Watching the zestful young generation dancing and vibing on dynamic music is a feast for the eyes and implores everyone to join. There are many dance forms that ultimately make your feet start popping with the beat itself and bhangra is one of them.
You must have heard “punjabiyan di battery charge rehndi hai”. Bhangra is an energetic form of folk dance that originated in Punjab and Pakistan. Bhangra is a celebrated dance form in both parts of Punjab in India and Pakistan.
On the outside, bhangra may look easy but it is much more than kicking legs vigorously. It is strongly connected to the celebration of farmers' happiness after harvesting healthy crops during Vaisakhi or spring season. Studies reveal that bhangra used to be performed since the late 1800s.
It is believed that bhangra is a blend of a variety of folk dances influenced by the different regions of Punjab such as Sammi, Jhummar, Luddi, Giddha, Dhamaal, Sialkot, Kikli, Gatka and a lot more. For example, the dance form Sialkot originated and was performed in the region Sialkot, it is particularly done with one leg in the air and many bhangra steps are performed with the same step.
Sammi is a dance form that is dedicated to singing about fictitious girls. Eventually, communication of Punjab with its region was increased during the time of independence and people adapted the standard bhangra routine and the dance was performed during the time of celebration.
Post partition bhangra was performed in different regions of countries with its own uniqueness and different forms of bhangra, but the form stayed united and further contributed to a variety of steps.
Originally bhangra used to be a men's dance but with the passage of time women also started participating in bhangra. Men and women also wear jewellery made up of woolen cloth called phuman and scarfs in their hand to make the performance look more colourful. Generally, kenthas are worn by men in their neck and women tend to wear maang tikka and necklaces.
It is now that we can plug in the leads and set the stage for dancing, but the originality was back then when music and sound was all man made by using various types of techniques. Boliyan (musical lyrics) were sung by performers and beats or tones were provided by clappings, playing dhol, tumbi etc. We can agree that this tradition is still maintained throughout the time in many regions of Punjab.
Bhangra in the modern era
Bhangra has gained an immense audience and now it is not only performed during Vaisakhi but in every happiness such as weddings, special ceremonies, birthdays, celebrations, school/university fest and parties. From traditional to modernisation people have developed their individual style infused with bhangra. It is now a mainstream dance form and its influence can easily be seen in the western world and bhangra music is extremely popular in the United Kingdom.
Owing to the increased demand of this folk dance especially in the younger generation many organisations have started providing workshops and bhangra classes. We can take the example of BFunk and Bhangra Empire, who are doing wonders and ruling the internet.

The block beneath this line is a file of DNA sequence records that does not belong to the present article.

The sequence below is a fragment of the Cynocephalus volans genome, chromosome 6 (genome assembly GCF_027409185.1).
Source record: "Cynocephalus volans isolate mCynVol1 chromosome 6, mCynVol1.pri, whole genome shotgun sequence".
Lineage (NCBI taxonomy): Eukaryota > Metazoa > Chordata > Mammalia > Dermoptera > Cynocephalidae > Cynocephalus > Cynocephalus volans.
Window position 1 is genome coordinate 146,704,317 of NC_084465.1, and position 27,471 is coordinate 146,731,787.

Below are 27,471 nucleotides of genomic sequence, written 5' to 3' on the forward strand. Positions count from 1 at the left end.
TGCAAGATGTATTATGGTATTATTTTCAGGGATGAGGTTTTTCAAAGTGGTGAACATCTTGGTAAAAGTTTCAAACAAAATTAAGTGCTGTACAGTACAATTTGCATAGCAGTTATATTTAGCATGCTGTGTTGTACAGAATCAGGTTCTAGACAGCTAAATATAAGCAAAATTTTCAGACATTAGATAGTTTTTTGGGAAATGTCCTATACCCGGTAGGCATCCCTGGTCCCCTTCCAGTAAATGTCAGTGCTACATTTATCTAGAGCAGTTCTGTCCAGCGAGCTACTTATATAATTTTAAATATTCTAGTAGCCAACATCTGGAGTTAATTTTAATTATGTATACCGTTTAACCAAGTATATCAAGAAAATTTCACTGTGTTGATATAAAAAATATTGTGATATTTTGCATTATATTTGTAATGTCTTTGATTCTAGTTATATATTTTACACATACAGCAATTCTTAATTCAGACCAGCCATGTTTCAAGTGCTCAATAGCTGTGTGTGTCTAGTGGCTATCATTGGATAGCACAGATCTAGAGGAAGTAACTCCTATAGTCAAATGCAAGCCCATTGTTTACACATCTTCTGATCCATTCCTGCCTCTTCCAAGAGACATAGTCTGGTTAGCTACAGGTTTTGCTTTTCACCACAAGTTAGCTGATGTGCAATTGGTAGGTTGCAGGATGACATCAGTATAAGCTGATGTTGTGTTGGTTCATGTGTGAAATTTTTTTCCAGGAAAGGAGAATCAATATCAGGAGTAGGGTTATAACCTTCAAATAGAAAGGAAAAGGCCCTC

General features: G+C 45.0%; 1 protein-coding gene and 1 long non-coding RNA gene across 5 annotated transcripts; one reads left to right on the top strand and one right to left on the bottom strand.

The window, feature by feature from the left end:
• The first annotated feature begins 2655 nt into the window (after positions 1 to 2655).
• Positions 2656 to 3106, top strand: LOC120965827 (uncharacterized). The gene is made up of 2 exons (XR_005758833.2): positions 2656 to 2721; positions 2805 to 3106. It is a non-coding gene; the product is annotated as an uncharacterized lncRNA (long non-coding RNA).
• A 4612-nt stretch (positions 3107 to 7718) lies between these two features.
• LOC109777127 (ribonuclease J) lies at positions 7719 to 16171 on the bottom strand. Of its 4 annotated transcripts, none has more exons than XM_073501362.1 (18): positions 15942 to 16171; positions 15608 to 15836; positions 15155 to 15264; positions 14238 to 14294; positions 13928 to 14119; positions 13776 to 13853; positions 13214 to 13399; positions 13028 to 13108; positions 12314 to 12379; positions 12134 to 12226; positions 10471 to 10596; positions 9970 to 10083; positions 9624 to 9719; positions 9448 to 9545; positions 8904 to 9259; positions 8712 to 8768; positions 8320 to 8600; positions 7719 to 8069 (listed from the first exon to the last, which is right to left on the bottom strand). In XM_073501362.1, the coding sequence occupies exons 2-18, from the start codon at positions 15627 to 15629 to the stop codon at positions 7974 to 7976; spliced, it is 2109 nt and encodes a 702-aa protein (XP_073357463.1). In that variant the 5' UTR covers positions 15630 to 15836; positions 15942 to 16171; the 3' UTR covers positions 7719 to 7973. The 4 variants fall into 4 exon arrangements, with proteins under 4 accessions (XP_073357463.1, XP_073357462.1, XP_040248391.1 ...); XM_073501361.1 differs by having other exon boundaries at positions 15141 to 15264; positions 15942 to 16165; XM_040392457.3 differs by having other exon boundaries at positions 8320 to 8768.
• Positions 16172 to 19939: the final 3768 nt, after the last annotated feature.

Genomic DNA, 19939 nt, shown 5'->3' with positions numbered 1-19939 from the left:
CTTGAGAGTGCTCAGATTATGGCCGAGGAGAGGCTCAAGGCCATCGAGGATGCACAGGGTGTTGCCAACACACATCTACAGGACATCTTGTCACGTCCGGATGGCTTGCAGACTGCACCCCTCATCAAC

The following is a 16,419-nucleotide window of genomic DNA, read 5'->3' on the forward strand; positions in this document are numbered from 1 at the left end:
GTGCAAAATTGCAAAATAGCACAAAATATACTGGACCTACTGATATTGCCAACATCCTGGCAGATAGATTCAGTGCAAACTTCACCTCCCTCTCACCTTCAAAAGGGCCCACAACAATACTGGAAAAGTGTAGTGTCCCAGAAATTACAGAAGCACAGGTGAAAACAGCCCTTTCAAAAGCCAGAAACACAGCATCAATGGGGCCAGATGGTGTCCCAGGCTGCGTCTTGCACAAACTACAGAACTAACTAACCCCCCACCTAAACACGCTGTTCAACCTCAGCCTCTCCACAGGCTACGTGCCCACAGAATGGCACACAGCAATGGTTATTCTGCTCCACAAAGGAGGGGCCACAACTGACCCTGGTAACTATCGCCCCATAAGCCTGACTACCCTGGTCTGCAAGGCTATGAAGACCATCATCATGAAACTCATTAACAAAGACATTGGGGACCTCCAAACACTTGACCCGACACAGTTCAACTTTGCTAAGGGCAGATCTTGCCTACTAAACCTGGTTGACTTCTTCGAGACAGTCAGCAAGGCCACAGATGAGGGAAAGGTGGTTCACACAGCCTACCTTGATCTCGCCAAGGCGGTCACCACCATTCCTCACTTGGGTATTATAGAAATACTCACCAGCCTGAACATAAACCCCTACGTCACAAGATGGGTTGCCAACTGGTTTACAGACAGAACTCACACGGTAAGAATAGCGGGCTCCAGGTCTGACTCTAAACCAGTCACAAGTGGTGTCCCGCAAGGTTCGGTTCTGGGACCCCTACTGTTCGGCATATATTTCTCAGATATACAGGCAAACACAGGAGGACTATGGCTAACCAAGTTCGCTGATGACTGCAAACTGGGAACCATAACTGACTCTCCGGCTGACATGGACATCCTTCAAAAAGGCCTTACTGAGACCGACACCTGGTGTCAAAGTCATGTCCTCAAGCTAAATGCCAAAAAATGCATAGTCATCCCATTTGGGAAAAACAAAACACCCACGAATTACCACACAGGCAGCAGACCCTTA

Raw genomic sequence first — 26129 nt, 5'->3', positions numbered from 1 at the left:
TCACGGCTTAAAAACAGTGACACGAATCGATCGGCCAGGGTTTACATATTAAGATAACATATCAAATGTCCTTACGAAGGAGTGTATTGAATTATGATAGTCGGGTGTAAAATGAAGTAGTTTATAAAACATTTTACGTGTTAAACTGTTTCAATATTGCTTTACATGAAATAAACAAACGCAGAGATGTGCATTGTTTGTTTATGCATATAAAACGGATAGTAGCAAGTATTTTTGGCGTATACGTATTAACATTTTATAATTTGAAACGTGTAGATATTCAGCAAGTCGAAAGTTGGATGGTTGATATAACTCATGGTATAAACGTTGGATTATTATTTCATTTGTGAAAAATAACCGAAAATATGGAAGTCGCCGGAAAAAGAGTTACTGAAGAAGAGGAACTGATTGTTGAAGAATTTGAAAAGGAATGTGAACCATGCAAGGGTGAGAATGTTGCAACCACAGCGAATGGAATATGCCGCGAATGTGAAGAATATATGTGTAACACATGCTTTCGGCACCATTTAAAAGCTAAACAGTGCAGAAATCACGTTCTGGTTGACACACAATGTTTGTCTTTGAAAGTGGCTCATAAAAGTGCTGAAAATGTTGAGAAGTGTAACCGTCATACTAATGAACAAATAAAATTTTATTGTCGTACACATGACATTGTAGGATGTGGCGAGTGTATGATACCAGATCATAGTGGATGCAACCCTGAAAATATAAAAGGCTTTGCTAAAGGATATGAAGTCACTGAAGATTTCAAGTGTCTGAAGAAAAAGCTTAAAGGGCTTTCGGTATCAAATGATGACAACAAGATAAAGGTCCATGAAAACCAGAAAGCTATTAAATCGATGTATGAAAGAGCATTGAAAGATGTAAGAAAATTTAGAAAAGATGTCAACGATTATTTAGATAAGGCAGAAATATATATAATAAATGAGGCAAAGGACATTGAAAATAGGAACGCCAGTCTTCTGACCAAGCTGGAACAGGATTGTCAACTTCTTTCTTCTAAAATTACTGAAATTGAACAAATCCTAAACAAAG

Bhangra has reached global heights, in recent years we can see dancers spreading magic and entertaining audiences with their lively moves on the stage of America's Got Talent, London Olympics, the opening of NBA match and even in the White House. Moreover, nowadays large bhangra competitions are done across countries.
There are a variety of props and instruments used in bhangra traditionally to add spark and flare to the stage. Here are some of the most popular bhangra props you may have seen in the hands of dancer:
Khunda: A khunda is basically a long stick approximately 5 feet which has a hook type moulding, at its one end. It is considered that Punjabi farmers used to roam in their fields with this walking stick, and it became incorporated into bhangra prop. It is also a symbol of pride and brought respect to their farms of villagers. You can see bhangra performers mounting khunda on their one shoulder or both by swaying from side to side. Khunda is also known as daang.
Kato: In Punjabi language, kato means squirrel and so the shape of the instrument's body appears like a squirrel. It is made up of a long stick with a wooden block resting on the top. The wooden block has a flap that is the squirrel's “head”, and a tail. Both the head and the tail are connected to the strings coming down, which can pull and produce sound which is turned into a beat while swinging up on the shoulder.
Saaps: As the name suggests, saaps means snake, this prop seems like a snake. It is a wooden instrument made up of small X-shaped parts that expand and contract. Using this instrument produces thunder-like sounds. It is also known as shikke or kenchi.
Here are some of the most famous, instruments which give original sounds and beats to the performers:
Dhol: Dhol is the most famous bhangra instrument. It is a double-sided barrel drum that creates the beats.
Sarangi: The sarangi is a stringed instrument with a small neck. It is made from Tun wood and has a box-like shape with three hollow chambers.
Tumbi: The tumbi or toombi, also called a tumba or toomba is a traditional musical instrument from the Punjab associated with folk music. It is hung on one side of the shoulder and then played.